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METRO Bilbao has announced the results of a range of energy efficiency projects that have been implemented in recent years.
An efficient operations project, which optimises the speed of trains through different driving modes, resulted in a 7% saving in traction energy consumption by 2021. The regulation module of the traffic control system operates the train in real time according to energy efficiency criteria, adjusting to the theoretical timetable and traffic conditions, while maintaining journey times and respecting comfort and operational requirements.
Metro Bilbao recovered 2095MWh in 2021 using regenerative braking to return it to the grid through reversible technology installed in some substations. Of this, 35.2% is reused within stations, while the other 64.8% is returned to the grid. Energy use was also reduced by 30,943MWh by exchanging energy between trains as they accelerate away from stations.
The metro also implemented a system to optimise the use of station equipment such as escalators, lifts, air conditioning and lighting depending on the number of passengers, with a significant reduction in the lighting level on platforms. During service hours, station lighting is increased by the presence of the train on the platform, while during non-service hours lighting is activated using pushbuttons. This has reduced the need for full lighting by 71.3%. A treadle start system and the installation of energy economisers has also reduced the energy used by escalators by 60%.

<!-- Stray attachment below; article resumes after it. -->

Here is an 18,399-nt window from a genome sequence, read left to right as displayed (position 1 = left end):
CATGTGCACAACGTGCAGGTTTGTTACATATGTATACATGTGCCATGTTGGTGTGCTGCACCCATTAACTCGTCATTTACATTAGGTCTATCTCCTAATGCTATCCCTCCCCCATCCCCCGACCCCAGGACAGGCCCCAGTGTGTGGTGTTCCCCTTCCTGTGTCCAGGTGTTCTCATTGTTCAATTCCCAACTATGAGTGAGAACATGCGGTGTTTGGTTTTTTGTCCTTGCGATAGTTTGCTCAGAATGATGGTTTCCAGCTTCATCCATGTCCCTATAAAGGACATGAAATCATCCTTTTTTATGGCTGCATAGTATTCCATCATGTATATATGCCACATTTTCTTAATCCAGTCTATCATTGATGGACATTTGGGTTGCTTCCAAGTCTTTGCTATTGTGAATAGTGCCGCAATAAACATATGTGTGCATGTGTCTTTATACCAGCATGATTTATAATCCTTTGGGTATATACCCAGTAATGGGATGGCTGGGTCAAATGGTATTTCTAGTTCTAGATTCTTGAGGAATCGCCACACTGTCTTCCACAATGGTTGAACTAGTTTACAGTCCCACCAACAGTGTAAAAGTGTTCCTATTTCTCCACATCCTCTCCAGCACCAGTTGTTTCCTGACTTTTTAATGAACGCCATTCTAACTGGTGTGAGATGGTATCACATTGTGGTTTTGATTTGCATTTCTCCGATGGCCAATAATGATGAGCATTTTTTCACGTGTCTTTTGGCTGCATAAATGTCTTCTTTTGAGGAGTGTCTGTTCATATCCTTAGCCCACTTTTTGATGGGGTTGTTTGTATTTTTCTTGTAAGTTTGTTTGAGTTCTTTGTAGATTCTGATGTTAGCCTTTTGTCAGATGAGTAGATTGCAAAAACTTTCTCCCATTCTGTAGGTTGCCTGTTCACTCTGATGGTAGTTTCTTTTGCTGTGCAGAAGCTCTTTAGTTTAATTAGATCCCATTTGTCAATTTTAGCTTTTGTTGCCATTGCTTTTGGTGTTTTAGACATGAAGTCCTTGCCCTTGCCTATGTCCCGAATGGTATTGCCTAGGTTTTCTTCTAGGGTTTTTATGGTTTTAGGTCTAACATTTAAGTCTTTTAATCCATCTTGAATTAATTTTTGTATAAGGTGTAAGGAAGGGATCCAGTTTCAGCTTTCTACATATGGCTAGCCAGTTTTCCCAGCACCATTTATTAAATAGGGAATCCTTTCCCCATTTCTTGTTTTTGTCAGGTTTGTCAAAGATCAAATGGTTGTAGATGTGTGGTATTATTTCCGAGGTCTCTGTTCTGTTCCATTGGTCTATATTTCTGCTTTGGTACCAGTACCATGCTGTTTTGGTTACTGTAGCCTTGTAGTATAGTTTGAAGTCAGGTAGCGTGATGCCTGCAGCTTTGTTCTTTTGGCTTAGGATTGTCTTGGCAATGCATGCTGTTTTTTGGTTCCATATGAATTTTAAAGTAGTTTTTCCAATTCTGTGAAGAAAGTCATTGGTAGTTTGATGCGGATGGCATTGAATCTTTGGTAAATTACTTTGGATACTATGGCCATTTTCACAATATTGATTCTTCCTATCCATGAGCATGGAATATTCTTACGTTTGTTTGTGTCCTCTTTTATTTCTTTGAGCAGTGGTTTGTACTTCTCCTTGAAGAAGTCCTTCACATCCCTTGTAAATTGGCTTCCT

The network control centre, installed and maintained by Thales, minimises the systems infrastructure required for supervision, avoiding the need to install equipment in stations. Within the control centre, optimisation of the number of work stations enables 21 interlockings to be controlled by two staff members.
Energy control is carried out from a single work station for the two lines of the Bilbao Metro network, covering 12 traction substations, 46 transformer stations, 86km of catenary, 96 emergency fans, and 57 pumping installations.
This article first appeared on www.railjournal.com
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